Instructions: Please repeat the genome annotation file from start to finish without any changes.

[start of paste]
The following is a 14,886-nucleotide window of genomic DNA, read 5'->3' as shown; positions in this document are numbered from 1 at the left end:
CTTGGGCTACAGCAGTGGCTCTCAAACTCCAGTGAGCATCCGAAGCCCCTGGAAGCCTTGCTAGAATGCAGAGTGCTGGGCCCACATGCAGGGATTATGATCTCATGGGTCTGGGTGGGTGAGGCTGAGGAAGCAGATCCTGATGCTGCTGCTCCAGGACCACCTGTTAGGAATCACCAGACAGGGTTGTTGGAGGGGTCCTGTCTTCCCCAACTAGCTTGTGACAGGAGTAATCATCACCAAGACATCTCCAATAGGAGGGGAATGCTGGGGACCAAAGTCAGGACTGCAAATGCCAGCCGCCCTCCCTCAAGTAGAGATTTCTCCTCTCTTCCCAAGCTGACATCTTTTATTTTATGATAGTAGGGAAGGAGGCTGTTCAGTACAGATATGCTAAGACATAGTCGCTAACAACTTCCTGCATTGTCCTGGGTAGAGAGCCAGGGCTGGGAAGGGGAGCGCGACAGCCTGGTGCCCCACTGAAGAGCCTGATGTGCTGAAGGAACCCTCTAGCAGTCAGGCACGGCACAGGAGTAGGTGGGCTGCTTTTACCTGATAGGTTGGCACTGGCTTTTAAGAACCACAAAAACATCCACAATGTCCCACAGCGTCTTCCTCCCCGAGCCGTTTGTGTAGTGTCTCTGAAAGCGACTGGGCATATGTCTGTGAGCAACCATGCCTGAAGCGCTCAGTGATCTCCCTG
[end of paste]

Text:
The following is a 14,886-nucleotide window of genomic DNA, read 5'->3' as shown; positions in this document are numbered from 1 at the left end:
CTTGGGCTACAGCAGTGGCTCTCAAACTCCAGTGAGCATCCGAAGCCCCTGGAAGCCTTGCTAGAATGCAGAGTGCTGGGCCCACATGCAGGGATTATGATCTCATGGGTCTGGGTGGGTGAGGCTGAGGAAGCAGATCCTGATGCTGCTGCTCCAGGACCACCTGTTAGGAATCACCAGACAGGGTTGTTGGAGGGGTCCTGTCTTCCCCAACTAGCTTGTGACAGGAGTAATCATCACCAAGACATCTCCAATAGGAGGGGAATGCTGGGGACCAAAGTCAGGACTGCAAATGCCAGCCGCCCTCCCTCAAGTAGAGATTTCTCCTCTCTTCCCAAGCTGACATCTTTTATTTTATGATAGTAGGGAAGGAGGCTGTTCAGTACAGATATGCTAAGACATAGTCGCTAACAACTTCCTGCATTGTCCTGGGTAGAGAGCCAGGGCTGGGAAGGGGAGCGCGACAGCCTGGTGCCCCACTGAAGAGCCTGATGTGCTGAAGGAACCCTCTAGCAGTCAGGCACGGCACAGGAGTAGGTGGGCTGCTTTTACCTGATAGGTTGGCACTGGCTTTTAAGAACCACAAAAACATCCACAATGTCCCACAGCGTCTTCCTCCCCGAGCCGTTTGTGTAGTGTCTCTGAAAGCGACTGGGCATATGTCTGTGAGCAACCATGCCTGAAGCGCTCAGTGATCTCCCTG